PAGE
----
After settling in Berlin in 1740, Lieberkühn practiced medicine until his death at the age of 45. His most significant contribution during these last sixteen years of his life grew out of his desire to expose and preserve the vascular tissues of various animals. He assembled a collection of over 400 items which consisted of three main types of anatomical preparations: those preserved in a transparent liquid; dry specimens injected and hardened; and injected preparations of minute pieces of tissue (especially lung) to be viewed under the microscope. After his death this collection was advertised by a Paris dealer named Mettra and eventually was broken up and sold to several museums, as were other instruments he had constructed, including pneumatic pumps, pyrometers, and air guns.

Lieberkühn was survived by his wife, the former Catherine Dorothy Neveling, and a son and a daughter,

Lieberkühn combined a gift for observation with technical facility, enabling him to perfect the instruments and injections required to explore the most minute vascular structure of both living and preserved organisms.


I. Original Works. A collected ed. of Lieberkühn’s works appeared under the title Dissertationes quatuor, omnia nunc primum in utuun collecta…, John Sheldon, ed. (London, 1782). This ed. contains Memoria extracted from the Berlin Academy Memoirs (1758), “Sur les moyens propres à découvrir la construction des viscères,” which appeared originally in the Memoirs of 1748, and “’Description d’un microscope anatomique,” which appeared originally in the Memoirs of 1745. Other writings are Defabrica et actione villorum intestinorum tenuium hominis (Leiden, 1739); and De valvula coli et usu processus vermicularis, his dissertation for the medical degree (Leiden, 1745).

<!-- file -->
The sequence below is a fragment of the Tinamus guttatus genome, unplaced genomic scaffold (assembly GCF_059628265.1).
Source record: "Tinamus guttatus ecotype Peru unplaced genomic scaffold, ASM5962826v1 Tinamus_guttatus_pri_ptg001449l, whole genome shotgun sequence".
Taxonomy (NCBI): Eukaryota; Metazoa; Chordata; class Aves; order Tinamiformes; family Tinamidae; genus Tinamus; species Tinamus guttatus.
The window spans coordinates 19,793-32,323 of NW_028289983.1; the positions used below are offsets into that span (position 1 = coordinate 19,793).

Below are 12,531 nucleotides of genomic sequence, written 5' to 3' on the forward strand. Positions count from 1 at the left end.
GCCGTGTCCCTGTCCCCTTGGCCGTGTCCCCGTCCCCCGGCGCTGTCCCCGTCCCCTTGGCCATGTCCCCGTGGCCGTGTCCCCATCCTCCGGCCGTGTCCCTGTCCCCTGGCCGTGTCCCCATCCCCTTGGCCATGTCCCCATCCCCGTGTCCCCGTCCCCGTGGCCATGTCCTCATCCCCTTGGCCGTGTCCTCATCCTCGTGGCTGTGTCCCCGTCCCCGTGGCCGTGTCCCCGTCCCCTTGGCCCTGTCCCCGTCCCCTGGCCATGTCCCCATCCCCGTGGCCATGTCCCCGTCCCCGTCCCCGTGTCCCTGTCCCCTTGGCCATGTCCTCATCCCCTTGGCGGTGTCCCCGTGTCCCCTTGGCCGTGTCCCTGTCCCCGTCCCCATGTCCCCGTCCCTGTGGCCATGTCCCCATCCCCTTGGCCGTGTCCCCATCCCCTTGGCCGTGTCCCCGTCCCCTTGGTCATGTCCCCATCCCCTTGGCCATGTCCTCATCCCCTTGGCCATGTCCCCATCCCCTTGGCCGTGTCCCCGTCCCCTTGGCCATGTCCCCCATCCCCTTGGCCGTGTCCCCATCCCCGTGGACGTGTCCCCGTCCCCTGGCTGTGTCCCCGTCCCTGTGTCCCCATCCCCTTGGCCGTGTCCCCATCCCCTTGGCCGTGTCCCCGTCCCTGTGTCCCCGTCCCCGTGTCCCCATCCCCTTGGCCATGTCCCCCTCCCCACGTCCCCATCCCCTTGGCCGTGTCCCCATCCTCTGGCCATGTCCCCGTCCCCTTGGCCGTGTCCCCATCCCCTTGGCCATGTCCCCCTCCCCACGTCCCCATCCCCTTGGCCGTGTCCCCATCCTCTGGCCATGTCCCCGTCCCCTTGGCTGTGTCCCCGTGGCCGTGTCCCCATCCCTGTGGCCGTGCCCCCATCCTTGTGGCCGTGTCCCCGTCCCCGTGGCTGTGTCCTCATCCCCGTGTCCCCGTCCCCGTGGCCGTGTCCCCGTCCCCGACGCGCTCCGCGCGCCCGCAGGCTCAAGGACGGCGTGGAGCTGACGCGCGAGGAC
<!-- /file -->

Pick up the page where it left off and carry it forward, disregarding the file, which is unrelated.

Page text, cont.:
II. Secondary Literature. The best sources for an account of Lieberkühn’s life are the Memoria published in the Sheldon ed, and the ėloge by Formey published in the Berlin Academy Memoirs in 1756. The most explicit description of his anatomical preparations appears in L’annėe littėraire (1764), 136–140.

Audrey B. Davis